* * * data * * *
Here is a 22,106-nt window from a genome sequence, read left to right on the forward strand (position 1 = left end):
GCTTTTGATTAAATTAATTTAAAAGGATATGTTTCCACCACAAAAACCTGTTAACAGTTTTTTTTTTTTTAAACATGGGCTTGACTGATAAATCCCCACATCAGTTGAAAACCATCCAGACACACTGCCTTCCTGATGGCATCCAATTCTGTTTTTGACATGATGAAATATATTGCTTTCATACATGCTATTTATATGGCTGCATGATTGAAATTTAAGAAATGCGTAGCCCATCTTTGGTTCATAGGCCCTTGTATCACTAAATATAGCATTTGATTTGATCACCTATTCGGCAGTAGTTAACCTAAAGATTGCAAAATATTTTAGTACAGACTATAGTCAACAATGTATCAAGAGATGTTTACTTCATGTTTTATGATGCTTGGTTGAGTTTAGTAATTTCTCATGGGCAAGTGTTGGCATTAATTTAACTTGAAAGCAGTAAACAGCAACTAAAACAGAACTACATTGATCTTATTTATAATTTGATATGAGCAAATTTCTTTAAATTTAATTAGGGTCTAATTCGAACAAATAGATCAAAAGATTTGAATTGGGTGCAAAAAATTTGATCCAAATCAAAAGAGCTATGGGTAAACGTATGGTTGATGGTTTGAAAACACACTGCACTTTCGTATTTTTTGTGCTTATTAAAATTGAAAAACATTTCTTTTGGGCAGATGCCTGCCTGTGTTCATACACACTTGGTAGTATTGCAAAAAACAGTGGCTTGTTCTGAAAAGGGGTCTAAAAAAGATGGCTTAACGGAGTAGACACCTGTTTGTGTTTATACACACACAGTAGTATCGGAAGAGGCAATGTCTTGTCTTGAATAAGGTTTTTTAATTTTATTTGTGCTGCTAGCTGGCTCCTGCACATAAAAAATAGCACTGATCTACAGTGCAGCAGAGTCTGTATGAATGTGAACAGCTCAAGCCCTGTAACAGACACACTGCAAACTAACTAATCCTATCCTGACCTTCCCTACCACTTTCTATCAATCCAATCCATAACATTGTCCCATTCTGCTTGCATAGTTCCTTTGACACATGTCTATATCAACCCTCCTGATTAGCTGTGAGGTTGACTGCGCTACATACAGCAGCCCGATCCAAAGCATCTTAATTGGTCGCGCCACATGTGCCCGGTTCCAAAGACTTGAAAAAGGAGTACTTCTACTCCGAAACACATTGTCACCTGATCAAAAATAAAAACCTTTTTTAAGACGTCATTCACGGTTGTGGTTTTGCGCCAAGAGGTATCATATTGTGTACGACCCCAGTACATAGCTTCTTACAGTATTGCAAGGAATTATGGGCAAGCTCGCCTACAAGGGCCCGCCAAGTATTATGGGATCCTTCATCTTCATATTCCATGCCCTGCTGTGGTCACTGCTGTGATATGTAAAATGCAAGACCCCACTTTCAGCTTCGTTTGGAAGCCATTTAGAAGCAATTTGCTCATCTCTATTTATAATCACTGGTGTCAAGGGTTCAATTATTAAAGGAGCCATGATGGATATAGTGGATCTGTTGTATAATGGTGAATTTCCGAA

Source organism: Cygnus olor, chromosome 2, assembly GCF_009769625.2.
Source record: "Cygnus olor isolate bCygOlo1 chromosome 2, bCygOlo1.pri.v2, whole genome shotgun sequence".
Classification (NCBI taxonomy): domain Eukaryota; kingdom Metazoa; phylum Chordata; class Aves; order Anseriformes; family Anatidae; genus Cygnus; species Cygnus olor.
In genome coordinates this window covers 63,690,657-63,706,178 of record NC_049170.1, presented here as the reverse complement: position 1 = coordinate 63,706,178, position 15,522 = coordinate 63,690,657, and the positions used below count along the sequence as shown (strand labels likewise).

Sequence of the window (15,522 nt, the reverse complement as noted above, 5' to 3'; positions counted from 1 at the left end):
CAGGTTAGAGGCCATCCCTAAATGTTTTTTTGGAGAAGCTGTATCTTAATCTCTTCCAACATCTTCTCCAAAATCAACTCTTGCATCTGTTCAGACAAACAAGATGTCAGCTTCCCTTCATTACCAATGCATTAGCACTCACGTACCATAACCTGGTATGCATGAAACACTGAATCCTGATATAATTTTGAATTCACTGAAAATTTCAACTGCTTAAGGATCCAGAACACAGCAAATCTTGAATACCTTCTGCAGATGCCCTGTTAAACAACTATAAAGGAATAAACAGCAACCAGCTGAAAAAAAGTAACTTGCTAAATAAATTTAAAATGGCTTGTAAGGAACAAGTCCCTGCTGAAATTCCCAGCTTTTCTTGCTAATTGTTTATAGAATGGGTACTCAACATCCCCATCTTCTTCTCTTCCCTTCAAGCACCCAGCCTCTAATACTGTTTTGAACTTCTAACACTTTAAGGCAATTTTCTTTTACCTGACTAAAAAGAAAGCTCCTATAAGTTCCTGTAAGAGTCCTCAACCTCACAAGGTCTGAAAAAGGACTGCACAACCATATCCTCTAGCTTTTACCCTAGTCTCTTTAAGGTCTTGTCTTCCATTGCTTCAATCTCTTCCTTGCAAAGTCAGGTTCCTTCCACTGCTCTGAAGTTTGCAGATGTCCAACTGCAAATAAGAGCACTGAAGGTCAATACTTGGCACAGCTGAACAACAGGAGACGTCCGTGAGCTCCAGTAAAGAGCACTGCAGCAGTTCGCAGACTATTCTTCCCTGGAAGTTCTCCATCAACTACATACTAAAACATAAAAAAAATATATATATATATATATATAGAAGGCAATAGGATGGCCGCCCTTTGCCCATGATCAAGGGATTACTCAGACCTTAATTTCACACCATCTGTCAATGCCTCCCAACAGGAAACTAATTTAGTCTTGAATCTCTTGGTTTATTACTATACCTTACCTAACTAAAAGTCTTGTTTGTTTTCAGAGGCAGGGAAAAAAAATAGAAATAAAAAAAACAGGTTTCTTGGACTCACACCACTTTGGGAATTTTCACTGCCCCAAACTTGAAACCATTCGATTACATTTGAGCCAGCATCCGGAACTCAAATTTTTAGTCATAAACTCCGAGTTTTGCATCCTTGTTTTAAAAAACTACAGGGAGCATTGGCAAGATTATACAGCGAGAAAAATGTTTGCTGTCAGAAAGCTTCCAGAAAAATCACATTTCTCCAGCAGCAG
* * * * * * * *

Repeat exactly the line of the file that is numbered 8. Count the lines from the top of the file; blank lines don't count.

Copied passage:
CAGGTTAGAGGCCATCCCTAAATGTTTTTTTGGAGAAGCTGTATCTTAATCTCTTCCAACATCTTCTCCAAAATCAACTCTTGCATCTGTTCAGACAAACAAGATGTCAGCTTCCCTTCATTACCAATGCATTAGCACTCACGTACCATAACCTGGTATGCATGAAACACTGAATCCTGATATAATTTTGAATTCACTGAAAATTTCAACTGCTTAAGGATCCAGAACACAGCAAATCTTGAATACCTTCTGCAGATGCCCTGTTAAACAACTATAAAGGAATAAACAGCAACCAGCTGAAAAAAAGTAACTTGCTAAATAAATTTAAAATGGCTTGTAAGGAACAAGTCCCTGCTGAAATTCCCAGCTTTTCTTGCTAATTGTTTATAGAATGGGTACTCAACATCCCCATCTTCTTCTCTTCCCTTCAAGCACCCAGCCTCTAATACTGTTTTGAACTTCTAACACTTTAAGGCAATTTTCTTTTACCTGACTAAAAAGAAAGCTCCTATAAGTTCCTGTAAGAGTCCTCAACCTCACAAGGTCTGAAAAAGGACTGCACAACCATATCCTCTAGCTTTTACCCTAGTCTCTTTAAGGTCTTGTCTTCCATTGCTTCAATCTCTTCCTTGCAAAGTCAGGTTCCTTCCACTGCTCTGAAGTTTGCAGATGTCCAACTGCAAATAAGAGCACTGAAGGTCAATACTTGGCACAGCTGAACAACAGGAGACGTCCGTGAGCTCCAGTAAAGAGCACTGCAGCAGTTCGCAGACTATTCTTCCCTGGAAGTTCTCCATCAACTACATACTAAAACATAAAAAAAATATATATATATATATATATAGAAGGCAATAGGATGGCCGCCCTTTGCCCATGATCAAGGGATTACTCAGACCTTAATTTCACACCATCTGTCAATGCCTCCCAACAGGAAACTAATTTAGTCTTGAATCTCTTGGTTTATTACTATACCTTACCTAACTAAAAGTCTTGTTTGTTTTCAGAGGCAGGGAAAAAAAATAGAAATAAAAAAAACAGGTTTCTTGGACTCACACCACTTTGGGAATTTTCACTGCCCCAAACTTGAAACCATTCGATTACATTTGAGCCAGCATCCGGAACTCAAATTTTTAGTCATAAACTCCGAGTTTTGCATCCTTGTTTTAAAAAACTACAGGGAGCATTGGCAAGATTATACAGCGAGAAAAATGTTTGCTGTCAGAAAGCTTCCAGAAAAATCACATTTCTCCAGCAGCAG